Wanted: A Lawyer to Save the Law
Editor’s note: The author, an adjunct scholar, is appealing for legal help in filing a pro se complaint challenging the Republican and Democrat parties. Members can review his complaint draft elsewhere on this site.
by Andy Horning
George Washington warned us about political parties. Andrew Jackson waged war on the “den of vipers” central bankers. Woodrow Wilson described the “worst ruled, one of the most completely controlled and dominated governments in the civilized world.” Dwight Eisenhower revealed a “military-industrial complex.”
Even today’s politicians scold us about political corruption. Yet here we are with a government that’s embarrassingly, destructively, violently corrupt. It’s danged peculiar we all talk like we know it and then vote as if we don’t.
So I propose we make some changes. I intend to directly attack the monopolistic cartel we call the two-party system — a system based upon special deals for special people, and those special people have built amazing defenses against us regular folks.
To make those changes I will need help. For despite the Indiana Constitution’s clear mandate in Article I, Section 12, that “Justice shall be administered freely, and without purchase,” or the First Amendment’s unequivocal right to petition the government for a redress of grievances, our taxes do not pay for justice.
Sure, they pay for courts, lawyers and judges and such, not to mention professional sports, abortions in China, investments by Puerto Ricans and studying the gambling habits of monkeys. But your day in court? You pay through the nose for that.
For example, you’re not allowed to represent yourself in certain kinds of cases, one being a class-action suit that I’d like to press. And lawyers who would take such a case cost more money than any 100 of us 99 percenters could ever afford. That’s firewall #1 of “the system.”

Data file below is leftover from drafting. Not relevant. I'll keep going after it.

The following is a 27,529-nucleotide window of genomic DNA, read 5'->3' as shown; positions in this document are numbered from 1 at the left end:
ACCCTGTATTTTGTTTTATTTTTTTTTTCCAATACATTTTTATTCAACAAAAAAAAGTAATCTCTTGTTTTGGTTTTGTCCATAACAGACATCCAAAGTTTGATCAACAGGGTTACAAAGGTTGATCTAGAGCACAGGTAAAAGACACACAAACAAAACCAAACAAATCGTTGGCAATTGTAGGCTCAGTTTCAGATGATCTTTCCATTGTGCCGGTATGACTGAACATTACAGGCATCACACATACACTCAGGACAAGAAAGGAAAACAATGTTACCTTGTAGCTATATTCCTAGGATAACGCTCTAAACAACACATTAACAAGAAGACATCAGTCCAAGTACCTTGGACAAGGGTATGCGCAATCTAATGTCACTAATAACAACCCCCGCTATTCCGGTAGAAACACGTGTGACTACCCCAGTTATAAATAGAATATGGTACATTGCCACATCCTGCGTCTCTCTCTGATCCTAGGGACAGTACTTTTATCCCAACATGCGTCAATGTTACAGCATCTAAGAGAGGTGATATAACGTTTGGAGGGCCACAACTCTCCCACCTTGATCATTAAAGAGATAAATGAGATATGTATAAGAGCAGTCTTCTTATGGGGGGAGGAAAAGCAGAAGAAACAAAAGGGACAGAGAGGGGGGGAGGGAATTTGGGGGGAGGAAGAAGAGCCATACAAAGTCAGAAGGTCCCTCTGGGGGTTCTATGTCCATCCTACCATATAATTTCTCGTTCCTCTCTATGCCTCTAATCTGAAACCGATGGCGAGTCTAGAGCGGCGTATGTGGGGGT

Therefore, I can only bring suit on behalf of myself. And because there are special Latinate incantations for everything, including representing yourself, I would be precariously pro se. That still costs a lot of money, of course, and if I don’t fill out my forms correctly, or if I misspell Suvoir Dire, my case could be, ab irato, dismissed with prejudice, res judicata, with collateral estoppel, and absolutum dominium ad infinitum. I’d never even see the courtroom. That’s firewall #2.
And to whom would I be making this appeal? People who make their living off of all the division and discord created by corruption; people who are elite members of the private clubs we call the Democratic and Republican parties; people who have no desire to see me win my case and every reason to make me lose it. That’s firewall #3.
Finally, even the best, most fair-minded judges would understand that I’m seeking a huge structural, systematic change to our society and would be fearful of repercussions from making a correct, constitutional, fair judgment. What I’m asking, you see, would fundamentally change the way the United States works. That is firewall #4 (with an alligator-infested moat).
If I would make it to court, after breaching the various obstacles of legal discovery and more paperwork, it could end up costing me even more should the judge invoke lex talionis and make me pay all legal fees plus any pain and suffering I might cause the rich and mighty.
So, again, I could use some help. There are lawyers who are interested in true justice and hate corruption. There are people who have successfully fought “the system.” There are those who could support this project in innumerable ways. If you are one of them, please contact me at firstname.lastname@example.org.
Andrew M. Horning is an adjunct scholar of the Indiana Policy Review Foundation who lives in Freedom, Ind. The Republican candidate for the 7th Congressional District in 2004, Horning writes frequently on classical-liberal topics and is an expert on the federal and state constitutions.